Police Cut-Backs - How Safe Are You

Historically  we have been led to believe that we are safe and that if anything happens to us, all we have to do is to call someone: the police, ambulance service or fire service. However when you look analytically at the system, it’s primarily reactive. The event which is causing the emergency has already happened, then we get to make a call for help. Added to this there has been the consequences of thirty years of cutbacks and restructuring, followed by more cutbacks, and more recently in this Age of Austerity, the cutbacks are biting.

Here in the UK we are fortunate to have a pretty good emergency service, comprising of the Police, Ambulance and Fire Service. However no matter how good these services are independently or when working together, cracks are appearing in the system. Cracks which leave people vulnerable when faced with difficult, dangerous and/or life-threatening situations… Statistics for emergency services response times over the past 5-years show that it is taking longer for the services to meet their response time targets.

In Essex which is where I live and travel through for work, the Police do their best to get to you within 10 – 15 minutes of an incident being reported. While targets are being met in 86% of cases, there are the 14% of cases where the police don’t make it to an incident scene on time… The ambulance services in Essex gets to 75% of life threatening incidents on time, but there are 25% of cases where they don’t…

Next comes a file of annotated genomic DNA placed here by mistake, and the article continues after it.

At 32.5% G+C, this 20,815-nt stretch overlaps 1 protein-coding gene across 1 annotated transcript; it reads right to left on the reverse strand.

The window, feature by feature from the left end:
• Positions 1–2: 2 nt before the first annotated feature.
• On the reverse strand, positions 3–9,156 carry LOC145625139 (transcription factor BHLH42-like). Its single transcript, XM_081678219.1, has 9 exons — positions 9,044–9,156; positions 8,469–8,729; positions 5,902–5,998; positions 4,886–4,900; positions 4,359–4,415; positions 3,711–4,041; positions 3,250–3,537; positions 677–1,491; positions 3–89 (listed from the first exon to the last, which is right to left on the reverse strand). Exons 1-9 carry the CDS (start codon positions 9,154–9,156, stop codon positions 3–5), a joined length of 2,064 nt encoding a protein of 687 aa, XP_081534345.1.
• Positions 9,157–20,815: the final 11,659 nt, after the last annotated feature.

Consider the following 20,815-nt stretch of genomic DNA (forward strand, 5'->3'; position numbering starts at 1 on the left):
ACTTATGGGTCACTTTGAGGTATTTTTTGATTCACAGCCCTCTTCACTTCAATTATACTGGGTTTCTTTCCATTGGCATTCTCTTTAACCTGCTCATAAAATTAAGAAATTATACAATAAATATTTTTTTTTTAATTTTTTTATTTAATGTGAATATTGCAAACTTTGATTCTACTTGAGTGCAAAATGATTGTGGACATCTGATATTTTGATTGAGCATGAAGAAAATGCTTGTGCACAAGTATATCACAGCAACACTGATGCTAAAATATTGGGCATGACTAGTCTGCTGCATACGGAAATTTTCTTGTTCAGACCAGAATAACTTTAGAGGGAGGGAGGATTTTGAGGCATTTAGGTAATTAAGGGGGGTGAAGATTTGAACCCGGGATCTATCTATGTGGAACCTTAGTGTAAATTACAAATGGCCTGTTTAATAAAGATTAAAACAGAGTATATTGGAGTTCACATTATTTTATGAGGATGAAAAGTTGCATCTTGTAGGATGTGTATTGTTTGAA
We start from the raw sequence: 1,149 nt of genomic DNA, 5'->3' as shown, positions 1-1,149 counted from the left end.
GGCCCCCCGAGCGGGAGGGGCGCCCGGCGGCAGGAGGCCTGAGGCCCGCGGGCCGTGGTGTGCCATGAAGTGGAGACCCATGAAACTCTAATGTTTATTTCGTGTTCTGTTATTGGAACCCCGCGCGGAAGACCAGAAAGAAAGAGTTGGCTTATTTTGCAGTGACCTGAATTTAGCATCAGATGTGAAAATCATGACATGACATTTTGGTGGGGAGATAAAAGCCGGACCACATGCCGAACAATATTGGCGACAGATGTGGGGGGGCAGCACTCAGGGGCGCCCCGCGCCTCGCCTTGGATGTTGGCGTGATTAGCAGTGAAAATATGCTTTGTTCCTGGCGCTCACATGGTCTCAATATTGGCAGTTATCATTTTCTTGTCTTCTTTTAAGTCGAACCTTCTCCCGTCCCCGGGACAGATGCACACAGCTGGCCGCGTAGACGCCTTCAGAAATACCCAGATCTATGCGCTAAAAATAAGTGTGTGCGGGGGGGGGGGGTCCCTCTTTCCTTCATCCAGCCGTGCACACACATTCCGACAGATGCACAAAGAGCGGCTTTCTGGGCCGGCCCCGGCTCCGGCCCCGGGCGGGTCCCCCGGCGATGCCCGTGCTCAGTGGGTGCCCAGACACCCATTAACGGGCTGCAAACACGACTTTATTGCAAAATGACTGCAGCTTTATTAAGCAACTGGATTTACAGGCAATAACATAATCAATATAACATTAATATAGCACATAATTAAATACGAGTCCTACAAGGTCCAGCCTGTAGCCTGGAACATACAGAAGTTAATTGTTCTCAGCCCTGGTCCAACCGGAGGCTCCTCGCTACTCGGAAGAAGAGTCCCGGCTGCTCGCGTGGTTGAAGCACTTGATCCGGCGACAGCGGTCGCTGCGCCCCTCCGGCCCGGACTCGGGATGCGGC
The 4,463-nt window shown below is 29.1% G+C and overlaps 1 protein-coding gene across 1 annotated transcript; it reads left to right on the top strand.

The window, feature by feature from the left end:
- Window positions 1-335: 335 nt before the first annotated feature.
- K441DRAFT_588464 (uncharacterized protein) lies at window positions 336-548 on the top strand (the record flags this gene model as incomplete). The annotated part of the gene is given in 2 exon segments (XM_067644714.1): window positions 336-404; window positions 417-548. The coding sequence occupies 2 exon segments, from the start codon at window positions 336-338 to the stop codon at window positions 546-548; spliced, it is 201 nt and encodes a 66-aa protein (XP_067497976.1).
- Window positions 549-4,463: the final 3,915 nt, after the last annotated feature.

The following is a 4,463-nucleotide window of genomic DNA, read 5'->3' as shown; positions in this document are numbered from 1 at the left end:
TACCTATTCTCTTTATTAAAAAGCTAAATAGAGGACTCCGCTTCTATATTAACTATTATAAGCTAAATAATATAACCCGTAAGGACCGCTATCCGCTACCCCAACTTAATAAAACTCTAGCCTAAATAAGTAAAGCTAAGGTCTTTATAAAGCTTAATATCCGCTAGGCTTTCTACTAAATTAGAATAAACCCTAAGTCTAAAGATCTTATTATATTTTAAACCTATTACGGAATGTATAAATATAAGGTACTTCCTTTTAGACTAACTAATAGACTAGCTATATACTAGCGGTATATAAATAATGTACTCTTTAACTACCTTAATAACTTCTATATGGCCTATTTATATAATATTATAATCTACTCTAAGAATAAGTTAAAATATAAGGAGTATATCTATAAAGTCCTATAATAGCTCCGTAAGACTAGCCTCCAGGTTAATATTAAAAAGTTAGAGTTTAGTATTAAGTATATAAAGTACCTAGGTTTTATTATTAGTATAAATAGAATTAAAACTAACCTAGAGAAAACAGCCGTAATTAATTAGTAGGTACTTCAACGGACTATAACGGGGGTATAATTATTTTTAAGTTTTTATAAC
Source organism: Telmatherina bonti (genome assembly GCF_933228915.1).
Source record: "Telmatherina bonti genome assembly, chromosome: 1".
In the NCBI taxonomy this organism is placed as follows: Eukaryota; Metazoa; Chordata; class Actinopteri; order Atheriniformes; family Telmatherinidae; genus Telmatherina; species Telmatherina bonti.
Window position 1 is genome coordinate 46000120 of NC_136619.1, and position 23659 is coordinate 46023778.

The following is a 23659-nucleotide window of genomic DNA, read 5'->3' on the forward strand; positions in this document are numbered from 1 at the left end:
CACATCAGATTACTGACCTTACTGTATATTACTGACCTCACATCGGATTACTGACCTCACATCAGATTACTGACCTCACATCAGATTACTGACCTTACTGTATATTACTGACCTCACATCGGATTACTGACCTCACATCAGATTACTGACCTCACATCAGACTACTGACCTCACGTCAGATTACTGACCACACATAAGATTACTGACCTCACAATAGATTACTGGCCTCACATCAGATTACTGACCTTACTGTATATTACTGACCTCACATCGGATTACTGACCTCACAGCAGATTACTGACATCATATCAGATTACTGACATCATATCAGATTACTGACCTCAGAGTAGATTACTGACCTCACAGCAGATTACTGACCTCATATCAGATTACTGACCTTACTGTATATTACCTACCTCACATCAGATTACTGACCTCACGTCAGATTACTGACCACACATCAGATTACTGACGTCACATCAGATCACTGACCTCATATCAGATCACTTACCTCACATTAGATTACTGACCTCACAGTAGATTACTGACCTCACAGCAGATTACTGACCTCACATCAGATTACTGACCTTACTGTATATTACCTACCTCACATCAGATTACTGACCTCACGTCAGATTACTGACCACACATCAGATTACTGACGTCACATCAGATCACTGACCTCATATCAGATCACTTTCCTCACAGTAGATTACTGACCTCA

With more cuts to come to emergency services, we are expected to believe and be reassured that response times will improve, but to me that seems totally unrealistic! Therefore the only way to really be able to look after yourself, your loved ones, your neighbours or be an effective Samaritan is to get trained an become resilient and self-reliant.

Emergencies and life-threatening events come in many forms and guises – from accidents you might witness or be involved in, to finding yourself being attacked, getting caught up in a fight, being mugged, robbed or having your home invaded… Even if you are able to make that call for help – it is going to take time for help to get to you, whether it be the Police or other emergency service. In that waiting time you might have take care of things as best as you can on your own. With the amount of time you have to wait varying depending on the time of the day, or day of the week, would you know what to do while you are waiting those 15 – 20 minutes or more?

What if you are seriously hurt or falling into unconsciousness, maybe you have been stabbed… would you be able to call for help yourself?

In situations like this it’s the bystander that we count on, or the mythical passer-by to come to our rescue. Don’t get me wrong there are many good Samaritans out there who will try to help you, but what skills and training do they have?? Just ask yourself do you know CPR, the recovery position or to read someone’s vital signs or how to stop a bleed? I don’t know many who have these skills, so why do we put so much faith in others????? Is that a chance you want to take with your life or your loved ones, or are you that mythical passer by that’s got involved to help.

I believe that it is everyone responsibility to one be able to look after and defend themselves, their loved ones and their neighbours.
Ask yourself what skills do I have and how would I react in a bad situation?

We live in a dangerous world and cannot always control what happens in our life but we can control what we do in those situations. I always say that it’s better to have the skills and confidence to be able to deal with what life has to throws at us and to know we did all that we could do, than to live with the “what if” and have to live with our own inaction… and with these thoughts in mind, we at Ares Risk Mansagement have created a growing range training courses which are designed to teach you to take care of yourself and your loved ones in bad situations.

For more information about our workshops and seminars see Courses or email: info@aresriskmanagement.com

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